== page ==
Before abandoning their shiny reupholstered version of grunge’s loud-quiet formula, Linkin Park perfected it on “Faint,” 2:43 of the most pulse-raising rock music of the ’00s. It’s Shinoda and Bennington’s most efficient relay race, the former captivating with each perfectly paced syllable on the verses before passing the baton to the latter for his spine-chilling, throat-shredding caterwaul: “Don’t turn your back on me/ I WON’T BE IGNORED!!” It’s a defining moment for both vocalists, but it’s still that sweeping, tantalizing string riff that steals the show, hooking you before your preconceived notions about Linkin Park even have a chance to prejudice you against it. At the time, it was frequently mashed up with the similarly narcotic violins of Britney’s “Toxic” — just further proof that Linkin Park had the ammo to hold their own on pop’s battlefield.
1. “In the End” (Hybrid Theory)
You know that Limp Bizkit never even had a Hot 100 top 40 hit? That Korn only had one, and if you can name it in fewer than eight guesses you probably work for Billboard? Well, Linkin Park took “In the End” all the way to No. 2 on the Hot 100 in 2002 — as the fourth single off Hybrid Theory, incredibly.
And they were able to take a fundamentally top 40-unfriendly genre one spot from Hot 100 immortality for a simple reason: “In the End” was one of the best pop songs of the 21st century. So many parts of “In the End” have become iconic that it’s easy to take one or more for granted. The opening piano riff is iconic, of course. The opening line is iconic (“I tried so hard…”). The chorus (“But in the end… it doesn’t even matter“) is iconic. The bridge (“I PUT MY TRUST…IN…YOU”) is at least iconic-adjacent. And the last piano echo, a final sob over the tear-stained track, is iconic.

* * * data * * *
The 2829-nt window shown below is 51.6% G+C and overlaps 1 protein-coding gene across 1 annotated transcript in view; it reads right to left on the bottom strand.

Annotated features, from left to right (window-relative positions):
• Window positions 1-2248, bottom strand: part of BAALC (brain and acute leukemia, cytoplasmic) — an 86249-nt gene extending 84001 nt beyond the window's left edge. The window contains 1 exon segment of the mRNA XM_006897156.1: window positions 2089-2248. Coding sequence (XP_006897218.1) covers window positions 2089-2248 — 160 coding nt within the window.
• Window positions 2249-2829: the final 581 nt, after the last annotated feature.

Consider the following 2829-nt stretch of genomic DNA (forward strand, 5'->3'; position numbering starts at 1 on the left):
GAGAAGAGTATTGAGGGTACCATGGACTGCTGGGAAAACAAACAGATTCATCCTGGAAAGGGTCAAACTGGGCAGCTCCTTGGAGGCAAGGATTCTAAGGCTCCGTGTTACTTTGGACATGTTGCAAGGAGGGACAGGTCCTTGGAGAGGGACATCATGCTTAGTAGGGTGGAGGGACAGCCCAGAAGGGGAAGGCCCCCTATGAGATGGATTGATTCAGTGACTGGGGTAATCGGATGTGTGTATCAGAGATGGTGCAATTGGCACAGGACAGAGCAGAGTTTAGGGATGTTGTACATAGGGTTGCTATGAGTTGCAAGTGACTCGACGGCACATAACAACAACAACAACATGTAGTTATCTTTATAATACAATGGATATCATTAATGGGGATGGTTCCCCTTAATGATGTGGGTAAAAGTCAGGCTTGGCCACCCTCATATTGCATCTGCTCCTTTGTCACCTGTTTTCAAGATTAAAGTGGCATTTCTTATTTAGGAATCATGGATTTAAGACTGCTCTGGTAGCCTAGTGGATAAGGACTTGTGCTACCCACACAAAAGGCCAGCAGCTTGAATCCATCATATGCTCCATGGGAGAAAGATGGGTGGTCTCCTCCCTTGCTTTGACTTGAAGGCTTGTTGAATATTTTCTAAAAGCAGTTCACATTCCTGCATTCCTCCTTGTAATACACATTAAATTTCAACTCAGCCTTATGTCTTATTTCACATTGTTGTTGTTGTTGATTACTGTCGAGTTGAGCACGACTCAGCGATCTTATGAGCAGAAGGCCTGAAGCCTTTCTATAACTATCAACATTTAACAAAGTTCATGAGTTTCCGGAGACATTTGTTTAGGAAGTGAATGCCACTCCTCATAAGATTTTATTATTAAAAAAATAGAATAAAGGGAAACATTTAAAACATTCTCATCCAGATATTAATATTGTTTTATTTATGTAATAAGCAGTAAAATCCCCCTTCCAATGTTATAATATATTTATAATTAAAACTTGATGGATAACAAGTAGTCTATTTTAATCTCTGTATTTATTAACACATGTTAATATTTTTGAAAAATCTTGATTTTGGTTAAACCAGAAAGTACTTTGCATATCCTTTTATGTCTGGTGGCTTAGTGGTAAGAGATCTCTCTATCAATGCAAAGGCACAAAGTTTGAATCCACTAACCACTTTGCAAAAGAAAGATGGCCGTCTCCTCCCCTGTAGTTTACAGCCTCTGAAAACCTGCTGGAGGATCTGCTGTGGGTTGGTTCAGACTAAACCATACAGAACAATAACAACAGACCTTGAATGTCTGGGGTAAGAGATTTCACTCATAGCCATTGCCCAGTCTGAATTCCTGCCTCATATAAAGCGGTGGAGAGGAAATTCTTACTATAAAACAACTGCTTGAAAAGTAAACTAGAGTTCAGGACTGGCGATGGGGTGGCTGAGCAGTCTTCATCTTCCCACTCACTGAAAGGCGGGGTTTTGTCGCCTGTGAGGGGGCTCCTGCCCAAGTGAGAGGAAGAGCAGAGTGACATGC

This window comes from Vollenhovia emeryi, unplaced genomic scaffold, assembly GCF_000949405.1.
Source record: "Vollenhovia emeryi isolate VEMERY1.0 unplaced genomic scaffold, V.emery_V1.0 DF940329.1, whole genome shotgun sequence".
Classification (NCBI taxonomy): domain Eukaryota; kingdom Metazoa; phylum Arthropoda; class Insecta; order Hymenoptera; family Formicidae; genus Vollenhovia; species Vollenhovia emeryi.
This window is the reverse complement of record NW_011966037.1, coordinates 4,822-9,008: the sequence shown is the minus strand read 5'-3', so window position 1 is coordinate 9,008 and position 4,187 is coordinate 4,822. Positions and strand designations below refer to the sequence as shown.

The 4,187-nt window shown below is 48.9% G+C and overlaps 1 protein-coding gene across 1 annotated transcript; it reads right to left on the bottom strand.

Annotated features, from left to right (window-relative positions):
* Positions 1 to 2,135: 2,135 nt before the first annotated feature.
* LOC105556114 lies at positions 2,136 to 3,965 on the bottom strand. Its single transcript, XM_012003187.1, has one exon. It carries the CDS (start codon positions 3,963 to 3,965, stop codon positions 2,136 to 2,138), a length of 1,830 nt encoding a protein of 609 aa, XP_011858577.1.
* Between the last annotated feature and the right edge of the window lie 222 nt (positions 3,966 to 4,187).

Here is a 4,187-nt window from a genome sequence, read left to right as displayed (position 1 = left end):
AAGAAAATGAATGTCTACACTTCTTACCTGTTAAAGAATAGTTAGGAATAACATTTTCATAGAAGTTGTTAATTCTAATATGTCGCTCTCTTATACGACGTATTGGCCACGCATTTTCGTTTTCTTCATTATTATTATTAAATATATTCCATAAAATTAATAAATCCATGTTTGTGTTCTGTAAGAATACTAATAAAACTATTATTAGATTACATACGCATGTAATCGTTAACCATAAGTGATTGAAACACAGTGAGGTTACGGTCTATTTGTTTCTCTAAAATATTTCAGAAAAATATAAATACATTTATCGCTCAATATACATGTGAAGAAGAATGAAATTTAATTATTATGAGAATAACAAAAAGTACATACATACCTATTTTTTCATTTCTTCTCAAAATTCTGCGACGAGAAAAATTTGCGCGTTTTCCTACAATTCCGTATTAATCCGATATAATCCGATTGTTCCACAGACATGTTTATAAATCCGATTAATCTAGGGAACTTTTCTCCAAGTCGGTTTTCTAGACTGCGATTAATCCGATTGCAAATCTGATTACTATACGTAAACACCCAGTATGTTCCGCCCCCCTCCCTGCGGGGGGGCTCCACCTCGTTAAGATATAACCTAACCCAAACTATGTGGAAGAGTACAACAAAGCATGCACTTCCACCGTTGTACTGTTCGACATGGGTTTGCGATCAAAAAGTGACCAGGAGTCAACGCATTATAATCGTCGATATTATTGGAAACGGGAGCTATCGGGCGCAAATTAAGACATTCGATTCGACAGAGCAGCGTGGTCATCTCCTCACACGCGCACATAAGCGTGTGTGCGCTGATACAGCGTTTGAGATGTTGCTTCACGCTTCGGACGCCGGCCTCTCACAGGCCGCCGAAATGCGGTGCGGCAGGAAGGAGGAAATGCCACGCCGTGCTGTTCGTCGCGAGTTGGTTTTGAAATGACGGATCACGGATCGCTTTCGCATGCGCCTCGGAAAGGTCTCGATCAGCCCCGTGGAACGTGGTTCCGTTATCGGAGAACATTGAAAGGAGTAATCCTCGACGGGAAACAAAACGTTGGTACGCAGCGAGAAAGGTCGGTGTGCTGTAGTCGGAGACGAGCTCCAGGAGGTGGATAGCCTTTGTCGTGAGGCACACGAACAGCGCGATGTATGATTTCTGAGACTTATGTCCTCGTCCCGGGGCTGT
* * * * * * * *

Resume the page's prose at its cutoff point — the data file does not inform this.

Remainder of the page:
But what makes “In the End” so special is how even the connecting tissue of all these unforgettable moments is immaculately crafted — the conscious/subconscious interplay between Shinoda’s main vocal and Bennington’s distant-memory backing, the subtle production glitches that delicately suggest a fractured psyche, the bleary-eyed guitars that at least try to lend a sympathetic shoulder to Bennington’s chorus wailing. Few songs in any genre have this much care put into their composition; for early ’00s rock, it towered over the pack like Chester himself, perched on the gargoyle in the song’s video.
Of course, it’d be myopic to not mention at this point how “In the End,” like so many of Bennington’s songs, seems to hint very clearly at suicide. There’s no triumph over adversity to be found in the song, no strength in self, nothing but trying so hard and it all falling apart anyway — even sonically, the slow bleed of the song’s outro leaves little to the imagination. As with Chris Cornell, depression and fatalism was such an inextricable part of Bennington’s lyrics and persona that we eventually became desensitized to them — to the point where, despite our familiarity with songs like “In the End” and “Breaking the Habit” and “Heavy,” his suicide still comes as a total shock.
Still, despite the relative explicitness of its subject matter, “In the End” has an inherent solidarity and beauty to it that stands apart from Bennington’s real-life story. The song’s sentiment may sound like quitting, but no Linkin Park fan would ever say it felt that way when singing along to it. LP songs like these served to validate the feelings of total hopelessness its young fans may have been going through at the same time, to find some kind of fortitude in admitting and sharing them, and watching them prove relatable enough on a mass scale that the song comes one Jennifer Lopez and Ja Rule duet away from being the biggest hit in the country. No one could ever say, not even after today’s events, that it didn’t even matter.